The no-third-term tradition originated when George Washington was President of the United States. He stated that two terms were more than enough for any president. This ended up becoming an unofficial law.
Washington's unofficial tradition was broken for the first time in 1940. Franklin D. Roosevelt, who led the country through the Great Depression, served for four terms in total. He was the only president of the United States that served more than two terms.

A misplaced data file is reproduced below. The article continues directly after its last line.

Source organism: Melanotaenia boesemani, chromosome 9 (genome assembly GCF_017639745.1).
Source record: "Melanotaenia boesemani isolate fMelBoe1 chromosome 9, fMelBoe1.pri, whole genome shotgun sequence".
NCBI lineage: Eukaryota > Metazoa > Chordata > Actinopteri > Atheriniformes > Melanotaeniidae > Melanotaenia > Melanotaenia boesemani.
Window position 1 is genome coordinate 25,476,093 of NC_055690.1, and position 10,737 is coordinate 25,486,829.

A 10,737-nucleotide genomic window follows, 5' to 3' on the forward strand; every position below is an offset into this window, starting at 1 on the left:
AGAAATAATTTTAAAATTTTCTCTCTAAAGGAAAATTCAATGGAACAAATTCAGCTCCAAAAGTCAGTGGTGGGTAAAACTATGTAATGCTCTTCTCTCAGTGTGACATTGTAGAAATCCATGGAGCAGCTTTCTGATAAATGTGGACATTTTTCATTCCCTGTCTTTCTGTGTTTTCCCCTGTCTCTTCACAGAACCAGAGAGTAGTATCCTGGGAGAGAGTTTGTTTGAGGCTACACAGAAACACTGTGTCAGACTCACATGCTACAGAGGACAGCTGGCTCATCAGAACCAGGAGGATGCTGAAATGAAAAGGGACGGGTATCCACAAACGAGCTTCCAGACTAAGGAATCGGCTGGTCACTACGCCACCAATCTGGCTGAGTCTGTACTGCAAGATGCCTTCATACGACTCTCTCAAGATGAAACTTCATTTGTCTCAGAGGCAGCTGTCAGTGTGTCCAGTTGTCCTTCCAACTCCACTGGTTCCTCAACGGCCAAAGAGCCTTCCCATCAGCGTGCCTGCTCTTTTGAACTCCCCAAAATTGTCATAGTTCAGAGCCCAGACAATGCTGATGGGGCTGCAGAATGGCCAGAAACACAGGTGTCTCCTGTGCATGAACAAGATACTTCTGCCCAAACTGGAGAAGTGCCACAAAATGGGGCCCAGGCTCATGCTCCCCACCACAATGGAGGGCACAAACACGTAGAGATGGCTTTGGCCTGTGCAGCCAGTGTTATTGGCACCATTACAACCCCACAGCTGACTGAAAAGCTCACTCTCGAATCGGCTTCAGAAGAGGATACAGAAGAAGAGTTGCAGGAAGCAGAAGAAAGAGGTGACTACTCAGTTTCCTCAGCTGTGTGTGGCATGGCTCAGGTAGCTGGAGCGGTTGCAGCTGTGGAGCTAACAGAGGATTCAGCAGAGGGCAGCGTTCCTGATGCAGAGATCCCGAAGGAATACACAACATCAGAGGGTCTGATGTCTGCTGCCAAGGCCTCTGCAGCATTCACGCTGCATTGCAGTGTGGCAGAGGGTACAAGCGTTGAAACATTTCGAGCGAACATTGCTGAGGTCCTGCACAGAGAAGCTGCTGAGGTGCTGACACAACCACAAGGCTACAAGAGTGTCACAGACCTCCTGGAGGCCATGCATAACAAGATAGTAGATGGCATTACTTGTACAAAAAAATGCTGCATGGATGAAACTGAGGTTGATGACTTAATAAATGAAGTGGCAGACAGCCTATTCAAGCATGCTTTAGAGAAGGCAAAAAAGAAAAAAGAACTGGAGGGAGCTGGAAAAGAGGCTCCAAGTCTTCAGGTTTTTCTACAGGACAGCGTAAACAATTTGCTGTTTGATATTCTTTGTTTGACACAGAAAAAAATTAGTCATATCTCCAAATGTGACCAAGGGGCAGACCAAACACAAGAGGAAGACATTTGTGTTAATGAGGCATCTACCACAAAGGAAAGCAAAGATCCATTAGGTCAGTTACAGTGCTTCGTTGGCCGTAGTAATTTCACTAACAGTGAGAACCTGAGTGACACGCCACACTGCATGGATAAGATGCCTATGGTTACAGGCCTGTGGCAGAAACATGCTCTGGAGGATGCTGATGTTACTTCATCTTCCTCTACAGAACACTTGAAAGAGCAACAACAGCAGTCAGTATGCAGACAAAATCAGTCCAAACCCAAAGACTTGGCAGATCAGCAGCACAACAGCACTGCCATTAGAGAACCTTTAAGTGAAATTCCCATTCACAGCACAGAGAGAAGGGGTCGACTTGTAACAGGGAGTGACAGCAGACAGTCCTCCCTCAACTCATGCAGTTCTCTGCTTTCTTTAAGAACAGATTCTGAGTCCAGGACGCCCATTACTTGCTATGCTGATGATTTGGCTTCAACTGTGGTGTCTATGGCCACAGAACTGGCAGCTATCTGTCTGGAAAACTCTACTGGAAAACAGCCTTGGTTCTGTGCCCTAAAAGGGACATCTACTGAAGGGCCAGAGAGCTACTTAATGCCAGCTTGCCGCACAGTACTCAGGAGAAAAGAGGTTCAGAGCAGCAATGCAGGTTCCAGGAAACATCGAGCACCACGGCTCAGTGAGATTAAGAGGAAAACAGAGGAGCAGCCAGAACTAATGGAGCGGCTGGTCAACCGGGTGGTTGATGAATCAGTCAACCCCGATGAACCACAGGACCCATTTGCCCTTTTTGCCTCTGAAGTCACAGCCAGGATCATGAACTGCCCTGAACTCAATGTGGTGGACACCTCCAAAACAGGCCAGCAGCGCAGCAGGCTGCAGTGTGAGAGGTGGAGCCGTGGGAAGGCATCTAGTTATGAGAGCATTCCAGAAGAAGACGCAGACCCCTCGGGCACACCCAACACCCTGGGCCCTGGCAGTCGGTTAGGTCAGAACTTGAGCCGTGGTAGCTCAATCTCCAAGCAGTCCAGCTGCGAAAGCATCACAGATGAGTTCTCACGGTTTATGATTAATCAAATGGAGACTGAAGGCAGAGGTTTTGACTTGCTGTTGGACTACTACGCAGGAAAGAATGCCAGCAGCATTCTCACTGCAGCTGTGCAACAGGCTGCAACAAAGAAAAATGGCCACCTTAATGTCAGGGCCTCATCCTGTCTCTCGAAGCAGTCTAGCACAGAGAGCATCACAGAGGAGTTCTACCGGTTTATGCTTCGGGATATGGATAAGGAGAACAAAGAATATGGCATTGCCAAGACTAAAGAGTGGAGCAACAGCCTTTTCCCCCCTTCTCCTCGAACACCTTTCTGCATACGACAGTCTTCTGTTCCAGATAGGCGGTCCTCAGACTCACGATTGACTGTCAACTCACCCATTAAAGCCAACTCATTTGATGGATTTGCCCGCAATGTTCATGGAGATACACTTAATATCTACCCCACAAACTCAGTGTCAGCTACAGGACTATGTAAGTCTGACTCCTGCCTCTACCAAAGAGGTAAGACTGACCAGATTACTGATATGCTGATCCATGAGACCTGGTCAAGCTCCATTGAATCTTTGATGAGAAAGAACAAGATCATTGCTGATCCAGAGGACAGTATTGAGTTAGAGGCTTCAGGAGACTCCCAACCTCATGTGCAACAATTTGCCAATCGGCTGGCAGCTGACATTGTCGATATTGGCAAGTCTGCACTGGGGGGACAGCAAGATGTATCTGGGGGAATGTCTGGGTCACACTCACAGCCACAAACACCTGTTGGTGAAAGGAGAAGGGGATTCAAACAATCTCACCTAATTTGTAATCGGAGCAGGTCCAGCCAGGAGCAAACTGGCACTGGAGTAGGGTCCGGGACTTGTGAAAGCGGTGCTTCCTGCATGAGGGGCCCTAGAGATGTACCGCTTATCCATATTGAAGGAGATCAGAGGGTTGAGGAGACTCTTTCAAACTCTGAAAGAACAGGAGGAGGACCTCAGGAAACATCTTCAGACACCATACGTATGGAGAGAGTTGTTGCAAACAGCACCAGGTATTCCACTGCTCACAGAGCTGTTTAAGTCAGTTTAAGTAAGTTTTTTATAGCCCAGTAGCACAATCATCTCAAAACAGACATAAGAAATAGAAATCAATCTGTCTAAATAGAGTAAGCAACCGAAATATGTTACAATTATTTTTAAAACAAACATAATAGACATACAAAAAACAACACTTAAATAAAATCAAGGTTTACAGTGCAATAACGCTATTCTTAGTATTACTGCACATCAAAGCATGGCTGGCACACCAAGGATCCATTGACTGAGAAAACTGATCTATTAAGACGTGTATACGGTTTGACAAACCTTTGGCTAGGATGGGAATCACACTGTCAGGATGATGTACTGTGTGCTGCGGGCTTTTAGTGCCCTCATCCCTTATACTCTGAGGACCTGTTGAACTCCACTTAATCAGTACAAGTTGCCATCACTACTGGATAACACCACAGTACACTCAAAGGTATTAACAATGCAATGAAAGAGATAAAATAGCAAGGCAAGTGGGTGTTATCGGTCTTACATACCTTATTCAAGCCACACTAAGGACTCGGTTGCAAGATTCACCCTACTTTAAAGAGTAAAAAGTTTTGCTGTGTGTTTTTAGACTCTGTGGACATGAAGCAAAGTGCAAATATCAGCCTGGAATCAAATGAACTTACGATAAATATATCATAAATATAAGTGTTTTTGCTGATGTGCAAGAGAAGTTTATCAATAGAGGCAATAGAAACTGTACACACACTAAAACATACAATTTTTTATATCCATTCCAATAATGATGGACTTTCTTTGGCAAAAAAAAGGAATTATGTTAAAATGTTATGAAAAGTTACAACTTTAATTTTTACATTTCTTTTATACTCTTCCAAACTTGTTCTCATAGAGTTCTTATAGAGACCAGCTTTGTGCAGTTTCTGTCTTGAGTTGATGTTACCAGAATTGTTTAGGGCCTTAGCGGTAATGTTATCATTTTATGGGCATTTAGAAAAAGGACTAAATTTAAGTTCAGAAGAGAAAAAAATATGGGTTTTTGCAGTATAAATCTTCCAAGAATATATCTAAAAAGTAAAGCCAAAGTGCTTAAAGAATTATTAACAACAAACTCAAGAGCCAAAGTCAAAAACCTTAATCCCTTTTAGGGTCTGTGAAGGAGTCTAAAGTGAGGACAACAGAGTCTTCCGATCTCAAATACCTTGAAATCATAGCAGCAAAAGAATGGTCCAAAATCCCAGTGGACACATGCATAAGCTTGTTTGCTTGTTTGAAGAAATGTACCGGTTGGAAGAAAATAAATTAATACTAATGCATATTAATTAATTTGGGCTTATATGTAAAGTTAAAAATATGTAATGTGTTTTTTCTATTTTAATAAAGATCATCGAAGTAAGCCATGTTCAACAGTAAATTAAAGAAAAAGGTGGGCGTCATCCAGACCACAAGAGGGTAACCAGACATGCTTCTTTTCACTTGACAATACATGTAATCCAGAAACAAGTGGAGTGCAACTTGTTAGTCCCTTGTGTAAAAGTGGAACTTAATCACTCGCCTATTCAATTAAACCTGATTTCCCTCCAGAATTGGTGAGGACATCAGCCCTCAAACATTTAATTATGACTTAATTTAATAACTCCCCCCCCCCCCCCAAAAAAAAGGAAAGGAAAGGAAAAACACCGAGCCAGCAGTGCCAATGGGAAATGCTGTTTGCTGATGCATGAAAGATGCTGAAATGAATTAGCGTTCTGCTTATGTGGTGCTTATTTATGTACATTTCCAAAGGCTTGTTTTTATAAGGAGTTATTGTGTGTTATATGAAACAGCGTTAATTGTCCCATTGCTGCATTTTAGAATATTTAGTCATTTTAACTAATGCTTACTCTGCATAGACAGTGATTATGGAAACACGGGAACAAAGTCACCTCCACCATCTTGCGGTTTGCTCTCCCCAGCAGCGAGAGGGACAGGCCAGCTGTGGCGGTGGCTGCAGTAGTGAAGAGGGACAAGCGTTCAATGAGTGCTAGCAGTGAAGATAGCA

In 1947, following President Roosevelt's death a few months into his fourth term, Congress enacted the 22nd Amendment, which formally made the no-third-term tradition into a law.